Saturday, June 15, 2024

Junesploitation 2024 Day 15: Free Space!




    I'll never get over how it seems NYC movie theaters always seem to come to my aid during Junesploitation! I saw all these features not knowing a thing about them (love to go in blind), and it turns out thematically all three are of a piece.

    "Satyabhama" is your typical Bollywood (Telugu actually) super-cop-as-hero-worship action tale, except it revolves around a female ACP (Kajal Aggarwal) who reminds me of Mariska Hargitay's Olivia Benson from "Law & Order: Special Victims Unit." And like that show's penchant for over-the-top melodramatics, a sex-related crime (the killing of an abused wife by her high-on-drugs crazy husband) that Satyabhama can't let go of spirals into one crazy procedural pursuit for justice involving alleged terrorism, familial revenge, women trafficking, official corruption and media bias. I like that, unlike the unflappable supermen these films are usually stuffed with, Kajal Aggarwal is not afraid to show vulnerability (shaking her wrists in pain after knocking a dozen bad guys around) and Satyabhama's struggle to balance work with her newlywed life (to Naveen Chandra as the most patient/understanding husband ever). Fans of "SVU" will probably like this more than most. 3 VR GAMES SET IN EMPTY GARAGES (out of 5).

    The sequel to one of Pixar's most critically-acclaimed projects of the past decade (and my favorite movie of 2018), "Inside Out 2" follows the inner struggles that grown-up teenager Riley (Kensington Tallman) goes through during a weekend at a hockey camp that may decide the rest of her life. The original gang is back, displaced early on from command center by a new set of emotions (Maya Hawkes' Anxiety, Adèle Exarchopoulos' Ennui, etc.) that threaten to upset Riley and distance her from everyone that loves her. Except for Anxiety (who toward the end looks/acts more like "The Flash") the new emotions are underwhelming and not that interesting. The Pixar folks must have known this because we spend more time with Joy (Amy Poehler), Anger (Lewis Black), Sadness (Phyllis Smith) and Fear (Tony Hale), who get the lion's share of the funniest lines and more dramatic beats. It doesn't break new visual or thematic ground (cool 3D though), but it didn't need to. As the uncle to a rebellious teen the same age as Riley, "IO2" amused me as much as it made me teary-eyed at the universal plight of loving a young person who is changing into a different person that I've known since 2000. It's not top-tier Pixar, but it's good enough. 3.85 CARTOONY BUNDLES OF 2D TNT STICKS (out of 5).

    Hardcore gamers are rarely depicted right in movies, but PG-13 horror flick "Latency" comes close to nailing it. Crippled by agoraphobia that keeps her locked in a small apartment (where the movie takes place and never leaves), professional gamer Hana (Sasha Luss) has her ability to compete in tournaments enhanced dramatically by a yet-to-be-released beta device that connects/syncs to her brainwaves. When she falls asleep during the linking process, though, the device reads Hana's emotions and turns her worst fears against her. Except for some "Doom 2016"-like creatures "Latency" isn't concerned with recreating graphics contemporary gamers are familiar with. The ton of little details around Hana's apartment (Astroboy and Super Mario Bros. plushies, Japanese PS2 and DS boxes, booming speakers, etc.) and her interactions with bestie Jen (Alexis Ren, the only other human character in the film) sell me that these are gamers. Alas, the bizarre monster (who looks like the little girl from the "F.E.A.R." games) and too-sudden ending (we get credits when the narrative should be ramping-up to a killer finale) feel like the filmmakers either didn't know how to end this or just gave up. Worth seeing for Sasha Luss' performance and an apartment that anyone with a gamer in their life will recognize. 3 CLASSIC GAMEBOYS WITH "TETRIS" CARTS (out of 5).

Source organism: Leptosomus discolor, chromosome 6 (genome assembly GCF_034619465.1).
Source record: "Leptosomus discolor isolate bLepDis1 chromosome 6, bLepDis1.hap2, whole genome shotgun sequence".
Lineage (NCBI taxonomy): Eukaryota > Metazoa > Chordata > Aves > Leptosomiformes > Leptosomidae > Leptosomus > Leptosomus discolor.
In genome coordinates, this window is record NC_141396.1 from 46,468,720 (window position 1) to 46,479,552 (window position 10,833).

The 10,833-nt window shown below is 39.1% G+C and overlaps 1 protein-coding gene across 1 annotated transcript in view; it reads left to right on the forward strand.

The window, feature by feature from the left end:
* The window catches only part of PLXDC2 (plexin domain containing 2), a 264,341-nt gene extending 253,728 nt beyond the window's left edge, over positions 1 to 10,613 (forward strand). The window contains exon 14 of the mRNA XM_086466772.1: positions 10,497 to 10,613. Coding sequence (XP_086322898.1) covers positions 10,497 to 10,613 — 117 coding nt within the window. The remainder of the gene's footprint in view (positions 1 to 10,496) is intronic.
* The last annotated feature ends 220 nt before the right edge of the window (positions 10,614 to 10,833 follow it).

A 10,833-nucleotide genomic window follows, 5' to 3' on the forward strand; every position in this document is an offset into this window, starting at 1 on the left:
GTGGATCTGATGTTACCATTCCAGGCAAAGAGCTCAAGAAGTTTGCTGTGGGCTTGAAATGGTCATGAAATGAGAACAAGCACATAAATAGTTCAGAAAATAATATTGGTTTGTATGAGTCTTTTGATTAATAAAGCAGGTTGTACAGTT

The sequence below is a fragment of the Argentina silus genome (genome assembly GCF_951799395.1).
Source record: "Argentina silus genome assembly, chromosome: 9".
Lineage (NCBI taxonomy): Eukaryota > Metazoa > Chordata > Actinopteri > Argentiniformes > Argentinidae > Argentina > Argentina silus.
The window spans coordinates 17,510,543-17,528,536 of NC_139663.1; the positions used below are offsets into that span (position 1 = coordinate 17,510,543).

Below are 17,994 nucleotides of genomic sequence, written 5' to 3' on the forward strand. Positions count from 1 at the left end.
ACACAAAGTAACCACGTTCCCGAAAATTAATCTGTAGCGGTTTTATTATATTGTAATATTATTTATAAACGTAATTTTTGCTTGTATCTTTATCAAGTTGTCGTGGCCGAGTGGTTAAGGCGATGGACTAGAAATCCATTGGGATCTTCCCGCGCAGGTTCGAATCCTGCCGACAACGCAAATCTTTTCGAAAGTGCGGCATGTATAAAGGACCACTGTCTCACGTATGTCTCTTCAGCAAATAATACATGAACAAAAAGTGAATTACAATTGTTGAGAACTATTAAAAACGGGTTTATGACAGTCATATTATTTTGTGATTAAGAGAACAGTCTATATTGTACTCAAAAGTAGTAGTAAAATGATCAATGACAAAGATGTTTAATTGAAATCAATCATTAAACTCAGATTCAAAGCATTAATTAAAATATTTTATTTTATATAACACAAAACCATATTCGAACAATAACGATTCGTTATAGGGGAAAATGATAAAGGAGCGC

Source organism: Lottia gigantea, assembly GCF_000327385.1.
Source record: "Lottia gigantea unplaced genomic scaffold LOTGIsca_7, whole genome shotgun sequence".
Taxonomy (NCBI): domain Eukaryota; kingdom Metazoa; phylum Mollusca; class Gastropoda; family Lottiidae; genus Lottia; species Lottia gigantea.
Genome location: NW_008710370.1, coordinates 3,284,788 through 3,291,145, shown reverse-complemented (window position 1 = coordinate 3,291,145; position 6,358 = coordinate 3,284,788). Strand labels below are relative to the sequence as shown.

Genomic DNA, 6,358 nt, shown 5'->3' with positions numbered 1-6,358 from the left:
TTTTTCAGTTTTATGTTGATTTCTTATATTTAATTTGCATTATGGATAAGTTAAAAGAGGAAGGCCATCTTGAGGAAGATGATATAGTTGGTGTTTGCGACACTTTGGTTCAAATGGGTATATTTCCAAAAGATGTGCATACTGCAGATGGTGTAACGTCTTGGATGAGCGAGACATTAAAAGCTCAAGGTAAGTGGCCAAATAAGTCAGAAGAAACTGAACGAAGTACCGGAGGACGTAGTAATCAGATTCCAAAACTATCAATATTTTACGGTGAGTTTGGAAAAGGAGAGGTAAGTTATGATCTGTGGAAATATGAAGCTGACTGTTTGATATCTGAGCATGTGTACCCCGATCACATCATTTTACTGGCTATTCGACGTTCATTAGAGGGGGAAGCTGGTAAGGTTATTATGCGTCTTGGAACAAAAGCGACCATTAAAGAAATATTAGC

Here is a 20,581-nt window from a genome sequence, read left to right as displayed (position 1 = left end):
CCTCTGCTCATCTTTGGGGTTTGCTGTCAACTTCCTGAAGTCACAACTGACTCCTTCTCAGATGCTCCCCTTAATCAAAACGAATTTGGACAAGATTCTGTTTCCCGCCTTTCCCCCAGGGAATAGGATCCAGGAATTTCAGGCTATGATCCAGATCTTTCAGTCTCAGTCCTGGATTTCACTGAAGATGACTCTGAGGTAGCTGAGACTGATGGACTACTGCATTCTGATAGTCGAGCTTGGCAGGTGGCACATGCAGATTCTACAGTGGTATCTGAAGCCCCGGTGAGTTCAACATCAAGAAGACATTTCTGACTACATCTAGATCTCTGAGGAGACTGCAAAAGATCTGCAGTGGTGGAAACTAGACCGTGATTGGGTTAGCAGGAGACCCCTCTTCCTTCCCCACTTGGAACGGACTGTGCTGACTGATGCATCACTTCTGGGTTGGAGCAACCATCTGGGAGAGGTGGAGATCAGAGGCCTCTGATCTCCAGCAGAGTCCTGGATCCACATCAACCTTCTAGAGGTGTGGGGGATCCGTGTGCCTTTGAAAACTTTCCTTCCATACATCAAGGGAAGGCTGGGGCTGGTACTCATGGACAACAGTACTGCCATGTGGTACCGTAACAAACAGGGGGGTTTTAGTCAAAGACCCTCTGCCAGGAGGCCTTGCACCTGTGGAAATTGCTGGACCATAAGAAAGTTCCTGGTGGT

2. Since I missed days 7-9, I dedicated today to covering those days' themes.

    Buddy Cops!: Busting (1974, dir. Peter Hyams)

    Two L.A. vice squad cops are relegated to busting cheap pr0stitutes and raiding g-a-y clubs, but when they get a lead on a powerful gangster making a big drug deal, they face opposition from not only the mobster's goons but also the corrupt higher-ups in the police department.

    The plot feels a little aimless and meandering at times, but Elliott Gould and Robert Blake have great on-screen chemistry as the two wisecracking veteran cops who have nothing else in their lives but their work, and Allen Garfield was made to play sleazy mobsters. And it's always a treat when Sid Haig pops up in a movie, even in a small role. Hyams keeps the movie energetic with long takes and a constantly moving camera.

    Kaiju!: Warning from Space (1956, dir. Koji Shima)

    This was on a 50-movie DVD boxset I own and I found it on a Letterboxd list of Kaiju movies, but turns out it doesn't really qualify as one. Thankfully it's really Free Space day.

    One-eyed aliens shaped like starfish (actors in funny costumes) try to warn humanity about a rogue planet on a collision course with Earth, but narrow-minded humans view the aliens as monsters.

    A fairly clichéd sci-fi plot and cheaply produced (obviously, it's a Japanese sci-fi movie from the 50's after all), but there's that certain charm that cheap, janky old sci-fi movies often have. The English dub I watched only enhanced that charm.

    Kung Fu!: Dirty Ho (1979, dir. Lau Kar-leung)

    Master Wang, a skilled martial artist and a prince in disguise, doesn't care about ruling and would much rather deal in fine art and wine. But after he thwarts an assassination attempt, he has to figure out which of the 13 other heirs to the throne sent them. He coerces Ho, a cocky thief, into acting as his bodyguard.

    The star of the movie is Gordon Liu as the prince who wants to keep his martial arts prowess a secret, so he disguises his moves as clumsiness or puppeteers other people to do his fighting for him. Those fights are fun and inventive, but some fight scenes go way overboard with the comedy, which I wasn't a fan of. The epic finale makes up for all that, though.